Mike the Psych's Blog

What if psychologists ruled the world? In real life?

Brexit makes us happier – official!

Yes, despite all the remoaners and the continued onslaught on Brexiteers by the BBC and others, official government figures from the ONS show that on three key measures we are happier than before the referendum!

Ipsos Mori asked three key questions as part of the ONS household personal well-being survey: How happy are you? How satisfied are you with life? and How worthwhile do you feel?

Not only did people score higher on all three but there was a 4% increase in people who felt very happy. And this despite the political uncertainty and terrorist attacks in Manchester and London. Shows how resilient we are.

There was however an increase in scores of anxiety and the results only apply to England. The Scots showed no change in their scores. Hard to please up there.

The researchers also asked if people thought they would be better off leaving the EU. Last October 26% said to would make no difference. In March that figure rose to 40%. The ONS thinks people are becoming more relaxed about Brexit.

Academic “remoaners” and the BBC take note!

Local data: In Burnley, Lancashire, they are happier than the national average and 10% happier than last year. Check out your own local scores here.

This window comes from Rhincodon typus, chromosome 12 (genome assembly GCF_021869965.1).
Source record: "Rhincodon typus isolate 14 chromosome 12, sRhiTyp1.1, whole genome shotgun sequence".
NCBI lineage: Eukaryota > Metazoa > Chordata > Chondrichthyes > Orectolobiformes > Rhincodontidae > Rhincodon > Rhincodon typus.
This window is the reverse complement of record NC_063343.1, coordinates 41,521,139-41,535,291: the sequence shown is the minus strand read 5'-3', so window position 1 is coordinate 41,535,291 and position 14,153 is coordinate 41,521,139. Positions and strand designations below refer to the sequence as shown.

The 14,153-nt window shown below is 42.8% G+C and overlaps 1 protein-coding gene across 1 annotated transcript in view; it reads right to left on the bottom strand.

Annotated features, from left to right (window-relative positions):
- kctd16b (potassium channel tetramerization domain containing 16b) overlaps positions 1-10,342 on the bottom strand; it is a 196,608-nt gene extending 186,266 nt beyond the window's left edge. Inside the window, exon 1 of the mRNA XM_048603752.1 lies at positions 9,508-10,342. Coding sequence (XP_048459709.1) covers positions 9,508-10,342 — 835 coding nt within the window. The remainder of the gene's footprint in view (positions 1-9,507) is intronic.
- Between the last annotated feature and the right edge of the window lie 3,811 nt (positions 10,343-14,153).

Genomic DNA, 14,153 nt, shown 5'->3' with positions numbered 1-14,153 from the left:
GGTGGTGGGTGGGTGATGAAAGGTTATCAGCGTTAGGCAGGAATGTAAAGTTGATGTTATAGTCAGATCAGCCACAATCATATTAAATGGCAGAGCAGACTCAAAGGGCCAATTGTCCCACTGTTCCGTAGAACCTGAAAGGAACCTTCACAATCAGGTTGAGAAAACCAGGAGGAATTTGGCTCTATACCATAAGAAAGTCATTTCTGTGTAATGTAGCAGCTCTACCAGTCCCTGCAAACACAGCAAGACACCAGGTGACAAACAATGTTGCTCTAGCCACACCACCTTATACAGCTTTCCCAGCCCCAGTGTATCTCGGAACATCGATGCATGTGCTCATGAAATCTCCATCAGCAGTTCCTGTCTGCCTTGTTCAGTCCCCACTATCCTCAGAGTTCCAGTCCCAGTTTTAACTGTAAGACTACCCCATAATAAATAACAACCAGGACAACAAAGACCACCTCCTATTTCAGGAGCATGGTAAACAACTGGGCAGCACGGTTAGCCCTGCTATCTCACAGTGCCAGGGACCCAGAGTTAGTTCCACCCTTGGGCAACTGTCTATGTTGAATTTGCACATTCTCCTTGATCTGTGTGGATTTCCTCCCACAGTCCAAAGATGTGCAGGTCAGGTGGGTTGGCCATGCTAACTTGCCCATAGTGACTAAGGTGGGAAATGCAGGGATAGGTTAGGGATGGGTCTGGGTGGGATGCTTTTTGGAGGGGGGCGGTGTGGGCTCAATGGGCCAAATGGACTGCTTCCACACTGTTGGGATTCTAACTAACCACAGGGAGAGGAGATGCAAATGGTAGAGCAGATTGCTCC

1 Comment

England footballers can only dream of getting this kind of reception

It seems the whole of Reykjavik turned out to welcome the Iceland football team who performed so well in the Euro 2016 competition.

England players slunk home wearing their expensive headphones and straight into their chauffeur-driven cars.

Unfortunately once they play for their teams again we’ll forget how bad they were representing their country

The Scottish question?

scotland_flag_perspective_anim_500_wht_4616Should we stay or should we go?” Well now we know. The NOs won it in the end after a lot of scare-mongering by banks and businesses about how an independent Scotland would suffer and a lot of promises for “Home Rule“.

It’s clear that almost half of Scots want independence so they’ll be a lot of unhappy people north of the border today.

And they’re are a lot of unhappy people in England too as we see just how far politicians will go in making promises to suit their own agendas.